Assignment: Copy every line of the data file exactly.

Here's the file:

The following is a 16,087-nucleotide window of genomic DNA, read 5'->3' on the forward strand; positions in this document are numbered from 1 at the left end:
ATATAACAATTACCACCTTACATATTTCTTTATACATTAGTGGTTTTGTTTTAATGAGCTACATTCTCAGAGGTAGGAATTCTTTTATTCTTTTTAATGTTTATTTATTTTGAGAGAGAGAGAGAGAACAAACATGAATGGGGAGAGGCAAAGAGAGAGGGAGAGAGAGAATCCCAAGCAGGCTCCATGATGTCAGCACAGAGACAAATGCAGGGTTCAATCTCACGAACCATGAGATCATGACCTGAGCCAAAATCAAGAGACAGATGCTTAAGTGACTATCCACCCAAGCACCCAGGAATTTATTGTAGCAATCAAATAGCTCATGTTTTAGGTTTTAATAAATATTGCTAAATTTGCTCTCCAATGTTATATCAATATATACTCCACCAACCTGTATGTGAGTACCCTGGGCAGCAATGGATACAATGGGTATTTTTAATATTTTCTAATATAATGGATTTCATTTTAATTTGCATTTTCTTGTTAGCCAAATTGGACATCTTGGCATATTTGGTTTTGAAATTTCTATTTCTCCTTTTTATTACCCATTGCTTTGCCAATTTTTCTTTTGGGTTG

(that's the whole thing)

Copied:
The following is a 16,087-nucleotide window of genomic DNA, read 5'->3' on the forward strand; positions in this document are numbered from 1 at the left end:
ATATAACAATTACCACCTTACATATTTCTTTATACATTAGTGGTTTTGTTTTAATGAGCTACATTCTCAGAGGTAGGAATTCTTTTATTCTTTTTAATGTTTATTTATTTTGAGAGAGAGAGAGAGAACAAACATGAATGGGGAGAGGCAAAGAGAGAGGGAGAGAGAGAATCCCAAGCAGGCTCCATGATGTCAGCACAGAGACAAATGCAGGGTTCAATCTCACGAACCATGAGATCATGACCTGAGCCAAAATCAAGAGACAGATGCTTAAGTGACTATCCACCCAAGCACCCAGGAATTTATTGTAGCAATCAAATAGCTCATGTTTTAGGTTTTAATAAATATTGCTAAATTTGCTCTCCAATGTTATATCAATATATACTCCACCAACCTGTATGTGAGTACCCTGGGCAGCAATGGATACAATGGGTATTTTTAATATTTTCTAATATAATGGATTTCATTTTAATTTGCATTTTCTTGTTAGCCAAATTGGACATCTTGGCATATTTGGTTTTGAAATTTCTATTTCTCCTTTTTATTACCCATTGCTTTGCCAATTTTTCTTTTGGGTTG